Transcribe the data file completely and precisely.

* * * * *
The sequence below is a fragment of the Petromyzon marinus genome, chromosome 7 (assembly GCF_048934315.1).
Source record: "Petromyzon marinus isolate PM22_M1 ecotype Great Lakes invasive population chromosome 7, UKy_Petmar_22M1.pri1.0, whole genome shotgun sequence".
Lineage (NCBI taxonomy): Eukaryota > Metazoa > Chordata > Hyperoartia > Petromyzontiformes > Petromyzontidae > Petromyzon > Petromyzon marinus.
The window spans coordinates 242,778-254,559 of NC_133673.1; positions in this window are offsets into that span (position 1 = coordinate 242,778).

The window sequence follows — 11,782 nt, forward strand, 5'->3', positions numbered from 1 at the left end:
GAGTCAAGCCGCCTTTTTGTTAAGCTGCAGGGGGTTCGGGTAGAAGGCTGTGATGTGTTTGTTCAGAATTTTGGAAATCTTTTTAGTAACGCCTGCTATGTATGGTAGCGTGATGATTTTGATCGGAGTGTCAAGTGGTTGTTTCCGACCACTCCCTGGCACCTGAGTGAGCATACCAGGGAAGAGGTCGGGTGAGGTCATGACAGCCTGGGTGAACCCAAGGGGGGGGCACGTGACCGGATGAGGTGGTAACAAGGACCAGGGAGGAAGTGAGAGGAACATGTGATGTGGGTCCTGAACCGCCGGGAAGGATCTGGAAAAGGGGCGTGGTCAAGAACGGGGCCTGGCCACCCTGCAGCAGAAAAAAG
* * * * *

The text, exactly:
The sequence below is a fragment of the Petromyzon marinus genome, chromosome 7 (assembly GCF_048934315.1).
Source record: "Petromyzon marinus isolate PM22_M1 ecotype Great Lakes invasive population chromosome 7, UKy_Petmar_22M1.pri1.0, whole genome shotgun sequence".
Lineage (NCBI taxonomy): Eukaryota > Metazoa > Chordata > Hyperoartia > Petromyzontiformes > Petromyzontidae > Petromyzon > Petromyzon marinus.
The window spans coordinates 242,778-254,559 of NC_133673.1; positions in this window are offsets into that span (position 1 = coordinate 242,778).

The window sequence follows — 11,782 nt, forward strand, 5'->3', positions numbered from 1 at the left end:
GAGTCAAGCCGCCTTTTTGTTAAGCTGCAGGGGGTTCGGGTAGAAGGCTGTGATGTGTTTGTTCAGAATTTTGGAAATCTTTTTAGTAACGCCTGCTATGTATGGTAGCGTGATGATTTTGATCGGAGTGTCAAGTGGTTGTTTCCGACCACTCCCTGGCACCTGAGTGAGCATACCAGGGAAGAGGTCGGGTGAGGTCATGACAGCCTGGGTGAACCCAAGGGGGGGGCACGTGACCGGATGAGGTGGTAACAAGGACCAGGGAGGAAGTGAGAGGAACATGTGATGTGGGTCCTGAACCGCCGGGAAGGATCTGGAAAAGGGGCGTGGTCAAGAACGGGGCCTGGCCACCCTGCAGCAGAAAAAAG